Evidence of the Oldest Breast Cancer in the World Found in Egypt

The Minister of Antiquities, Dr. Mamdouh El-Damati, announced the discovery of the oldest evidence of breast cancer in the world. The discovery was made during the seventh archaeological season carried out by University of Jaén (Spain) in the necropolis of Qubbet el-Hawa (West Aswan). Dr. Miguel Botella (University of Granada) and his team of anthropologists have identified on the bones of an adult woman an extraordinary deterioration in all her skeleton. The study of her remains has highlighted the typical damages provoked by the extension of a breast cancer as a metastasis in the bones.

The team from the University of Jaén has confirmed that the woman lived at the end of the 6th Dynasty (2200 BC) and was part of the élite of the southernmost town of Egypt, Elephantine. The virulence of the disease impeded her to carry out any kind of labor, but she was treated and taken care for a long period until her death.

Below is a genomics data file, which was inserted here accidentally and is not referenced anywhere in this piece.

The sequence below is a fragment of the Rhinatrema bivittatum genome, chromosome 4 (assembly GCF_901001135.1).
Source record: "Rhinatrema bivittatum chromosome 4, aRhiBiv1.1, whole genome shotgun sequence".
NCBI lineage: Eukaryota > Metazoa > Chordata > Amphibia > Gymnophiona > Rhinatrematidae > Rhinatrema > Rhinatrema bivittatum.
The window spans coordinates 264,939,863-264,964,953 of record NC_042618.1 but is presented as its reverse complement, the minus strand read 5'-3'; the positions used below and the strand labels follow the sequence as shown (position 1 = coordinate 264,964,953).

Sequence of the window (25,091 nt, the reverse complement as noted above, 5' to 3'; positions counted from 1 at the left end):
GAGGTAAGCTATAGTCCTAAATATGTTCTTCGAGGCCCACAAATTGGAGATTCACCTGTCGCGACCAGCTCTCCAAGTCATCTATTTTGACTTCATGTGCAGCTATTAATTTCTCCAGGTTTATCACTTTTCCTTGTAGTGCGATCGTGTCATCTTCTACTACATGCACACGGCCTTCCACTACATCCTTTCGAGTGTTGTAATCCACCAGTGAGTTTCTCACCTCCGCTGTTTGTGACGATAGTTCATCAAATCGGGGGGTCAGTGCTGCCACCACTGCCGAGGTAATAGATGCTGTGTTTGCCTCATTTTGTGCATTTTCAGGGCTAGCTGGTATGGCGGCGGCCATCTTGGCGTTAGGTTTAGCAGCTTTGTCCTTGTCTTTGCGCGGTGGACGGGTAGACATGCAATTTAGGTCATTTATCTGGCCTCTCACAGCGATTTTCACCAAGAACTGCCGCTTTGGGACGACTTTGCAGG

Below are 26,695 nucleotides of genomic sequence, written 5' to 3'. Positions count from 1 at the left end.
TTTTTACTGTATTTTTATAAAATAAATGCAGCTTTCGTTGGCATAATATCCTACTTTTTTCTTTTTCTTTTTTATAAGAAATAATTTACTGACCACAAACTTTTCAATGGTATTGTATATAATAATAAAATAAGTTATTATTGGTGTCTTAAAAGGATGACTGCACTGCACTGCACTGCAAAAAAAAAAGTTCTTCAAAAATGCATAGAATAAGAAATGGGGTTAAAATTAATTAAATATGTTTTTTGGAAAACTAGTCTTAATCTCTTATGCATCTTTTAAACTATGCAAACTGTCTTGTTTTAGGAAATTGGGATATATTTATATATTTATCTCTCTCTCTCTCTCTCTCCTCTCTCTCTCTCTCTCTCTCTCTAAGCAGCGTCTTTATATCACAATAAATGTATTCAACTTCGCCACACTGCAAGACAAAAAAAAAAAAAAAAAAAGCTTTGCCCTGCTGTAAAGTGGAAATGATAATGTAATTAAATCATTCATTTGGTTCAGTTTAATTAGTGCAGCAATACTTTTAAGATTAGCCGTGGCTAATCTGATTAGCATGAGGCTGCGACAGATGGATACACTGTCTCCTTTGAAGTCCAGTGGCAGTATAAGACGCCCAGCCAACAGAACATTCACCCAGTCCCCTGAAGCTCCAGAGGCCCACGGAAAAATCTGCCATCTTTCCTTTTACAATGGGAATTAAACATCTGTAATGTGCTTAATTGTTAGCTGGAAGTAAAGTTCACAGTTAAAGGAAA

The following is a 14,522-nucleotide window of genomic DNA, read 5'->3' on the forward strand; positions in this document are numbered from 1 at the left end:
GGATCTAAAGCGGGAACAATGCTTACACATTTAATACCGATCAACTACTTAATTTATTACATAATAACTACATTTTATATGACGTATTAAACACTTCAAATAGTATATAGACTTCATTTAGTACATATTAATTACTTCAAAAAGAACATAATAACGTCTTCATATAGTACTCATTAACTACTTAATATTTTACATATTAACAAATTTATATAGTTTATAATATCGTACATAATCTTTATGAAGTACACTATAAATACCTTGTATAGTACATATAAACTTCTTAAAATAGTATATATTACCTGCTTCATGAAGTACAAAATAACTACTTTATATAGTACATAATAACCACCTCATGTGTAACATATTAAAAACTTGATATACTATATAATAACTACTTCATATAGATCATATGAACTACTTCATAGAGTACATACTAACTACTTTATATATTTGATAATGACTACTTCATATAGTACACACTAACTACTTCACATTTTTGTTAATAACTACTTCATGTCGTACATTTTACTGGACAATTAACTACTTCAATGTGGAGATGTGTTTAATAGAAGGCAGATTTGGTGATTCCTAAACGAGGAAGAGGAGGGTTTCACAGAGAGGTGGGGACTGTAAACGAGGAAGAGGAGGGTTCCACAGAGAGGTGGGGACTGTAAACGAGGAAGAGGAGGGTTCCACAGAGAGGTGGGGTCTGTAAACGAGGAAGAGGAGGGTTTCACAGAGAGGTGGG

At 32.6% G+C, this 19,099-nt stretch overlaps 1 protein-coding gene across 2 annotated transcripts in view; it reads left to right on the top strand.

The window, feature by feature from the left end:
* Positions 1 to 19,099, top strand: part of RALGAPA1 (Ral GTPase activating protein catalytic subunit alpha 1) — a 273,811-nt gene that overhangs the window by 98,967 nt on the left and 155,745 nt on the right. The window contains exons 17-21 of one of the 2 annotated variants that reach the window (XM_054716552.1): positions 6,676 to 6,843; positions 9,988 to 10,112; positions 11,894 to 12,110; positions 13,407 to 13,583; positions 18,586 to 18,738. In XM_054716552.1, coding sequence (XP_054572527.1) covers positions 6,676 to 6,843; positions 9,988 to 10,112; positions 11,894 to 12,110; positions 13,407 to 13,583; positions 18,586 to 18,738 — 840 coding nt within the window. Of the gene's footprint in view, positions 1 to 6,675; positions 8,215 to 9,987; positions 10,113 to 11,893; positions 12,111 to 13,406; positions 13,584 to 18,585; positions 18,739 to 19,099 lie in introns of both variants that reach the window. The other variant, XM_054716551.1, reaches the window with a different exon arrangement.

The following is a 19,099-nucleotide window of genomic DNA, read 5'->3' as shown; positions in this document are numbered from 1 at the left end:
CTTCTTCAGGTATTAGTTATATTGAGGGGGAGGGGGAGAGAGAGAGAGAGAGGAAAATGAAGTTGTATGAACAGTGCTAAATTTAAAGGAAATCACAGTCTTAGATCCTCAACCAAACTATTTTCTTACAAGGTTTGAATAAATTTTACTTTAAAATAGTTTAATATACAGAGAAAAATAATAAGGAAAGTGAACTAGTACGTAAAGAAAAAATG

The University of Jaén began excavating in Qubbet el-Hawa in 2008 with the major goal of reconstructing the life and funerary rituals of the governors of Elephantine and their families, who lived between 2250 and 1750 BC. The team, directed by Dr. Alejandro Jiménez, is composed of experts in different disciplines; among these, physical anthropology plays a particularly important role in the reconstruction of the life conditions of Ancient Egyptians. Dr. Miguel Botella is a reputed anthropologist who has worked in numerous sites of the world (Kenya, Mexico, France, Colombia, Peru, etc).

Source: Supreme Council of Antiquities, Cairo, Egypt

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